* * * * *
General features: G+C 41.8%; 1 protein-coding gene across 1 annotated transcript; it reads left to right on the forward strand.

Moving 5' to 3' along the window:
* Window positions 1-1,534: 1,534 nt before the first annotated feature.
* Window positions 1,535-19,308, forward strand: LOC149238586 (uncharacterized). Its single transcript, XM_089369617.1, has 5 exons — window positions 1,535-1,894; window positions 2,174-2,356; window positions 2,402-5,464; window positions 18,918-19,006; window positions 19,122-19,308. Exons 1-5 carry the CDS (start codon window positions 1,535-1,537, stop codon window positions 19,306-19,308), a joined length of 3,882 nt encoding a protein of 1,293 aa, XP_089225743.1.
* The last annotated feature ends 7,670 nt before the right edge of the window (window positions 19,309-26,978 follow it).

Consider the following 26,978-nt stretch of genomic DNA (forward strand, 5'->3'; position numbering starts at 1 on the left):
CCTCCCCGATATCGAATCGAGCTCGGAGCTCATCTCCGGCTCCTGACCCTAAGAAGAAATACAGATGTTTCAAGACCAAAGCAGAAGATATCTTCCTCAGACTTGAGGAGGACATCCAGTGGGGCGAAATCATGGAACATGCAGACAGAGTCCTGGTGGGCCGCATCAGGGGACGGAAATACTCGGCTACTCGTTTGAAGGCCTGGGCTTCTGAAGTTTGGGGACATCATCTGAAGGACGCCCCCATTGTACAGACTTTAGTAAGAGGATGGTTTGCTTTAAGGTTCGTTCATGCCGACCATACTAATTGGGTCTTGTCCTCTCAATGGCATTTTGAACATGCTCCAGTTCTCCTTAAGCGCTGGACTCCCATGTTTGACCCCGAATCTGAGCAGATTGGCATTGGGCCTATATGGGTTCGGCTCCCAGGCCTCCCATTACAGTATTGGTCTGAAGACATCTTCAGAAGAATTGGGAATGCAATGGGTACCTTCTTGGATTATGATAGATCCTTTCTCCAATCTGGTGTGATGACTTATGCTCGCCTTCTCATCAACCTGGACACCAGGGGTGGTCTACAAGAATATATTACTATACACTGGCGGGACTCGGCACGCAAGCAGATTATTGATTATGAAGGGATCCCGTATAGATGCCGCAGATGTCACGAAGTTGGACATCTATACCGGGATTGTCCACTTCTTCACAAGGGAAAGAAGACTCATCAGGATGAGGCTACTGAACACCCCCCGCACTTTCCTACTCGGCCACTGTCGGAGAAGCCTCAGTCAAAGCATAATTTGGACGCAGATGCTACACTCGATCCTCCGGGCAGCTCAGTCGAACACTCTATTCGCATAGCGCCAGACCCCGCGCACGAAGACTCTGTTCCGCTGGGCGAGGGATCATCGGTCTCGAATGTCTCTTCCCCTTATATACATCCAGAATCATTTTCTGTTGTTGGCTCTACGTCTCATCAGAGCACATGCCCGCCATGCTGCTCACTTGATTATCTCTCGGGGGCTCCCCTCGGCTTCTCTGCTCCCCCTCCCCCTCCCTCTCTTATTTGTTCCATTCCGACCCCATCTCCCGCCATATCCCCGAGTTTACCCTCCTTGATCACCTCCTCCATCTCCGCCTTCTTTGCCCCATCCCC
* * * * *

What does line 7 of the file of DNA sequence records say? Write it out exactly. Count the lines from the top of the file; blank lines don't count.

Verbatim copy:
CCTCCCCGATATCGAATCGAGCTCGGAGCTCATCTCCGGCTCCTGACCCTAAGAAGAAATACAGATGTTTCAAGACCAAAGCAGAAGATATCTTCCTCAGACTTGAGGAGGACATCCAGTGGGGCGAAATCATGGAACATGCAGACAGAGTCCTGGTGGGCCGCATCAGGGGACGGAAATACTCGGCTACTCGTTTGAAGGCCTGGGCTTCTGAAGTTTGGGGACATCATCTGAAGGACGCCCCCATTGTACAGACTTTAGTAAGAGGATGGTTTGCTTTAAGGTTCGTTCATGCCGACCATACTAATTGGGTCTTGTCCTCTCAATGGCATTTTGAACATGCTCCAGTTCTCCTTAAGCGCTGGACTCCCATGTTTGACCCCGAATCTGAGCAGATTGGCATTGGGCCTATATGGGTTCGGCTCCCAGGCCTCCCATTACAGTATTGGTCTGAAGACATCTTCAGAAGAATTGGGAATGCAATGGGTACCTTCTTGGATTATGATAGATCCTTTCTCCAATCTGGTGTGATGACTTATGCTCGCCTTCTCATCAACCTGGACACCAGGGGTGGTCTACAAGAATATATTACTATACACTGGCGGGACTCGGCACGCAAGCAGATTATTGATTATGAAGGGATCCCGTATAGATGCCGCAGATGTCACGAAGTTGGACATCTATACCGGGATTGTCCACTTCTTCACAAGGGAAAGAAGACTCATCAGGATGAGGCTACTGAACACCCCCCGCACTTTCCTACTCGGCCACTGTCGGAGAAGCCTCAGTCAAAGCATAATTTGGACGCAGATGCTACACTCGATCCTCCGGGCAGCTCAGTCGAACACTCTATTCGCATAGCGCCAGACCCCGCGCACGAAGACTCTGTTCCGCTGGGCGAGGGATCATCGGTCTCGAATGTCTCTTCCCCTTATATACATCCAGAATCATTTTCTGTTGTTGGCTCTACGTCTCATCAGAGCACATGCCCGCCATGCTGCTCACTTGATTATCTCTCGGGGGCTCCCCTCGGCTTCTCTGCTCCCCCTCCCCCTCCCTCTCTTATTTGTTCCATTCCGACCCCATCTCCCGCCATATCCCCGAGTTTACCCTCCTTGATCACCTCCTCCATCTCCGCCTTCTTTGCCCCATCCCC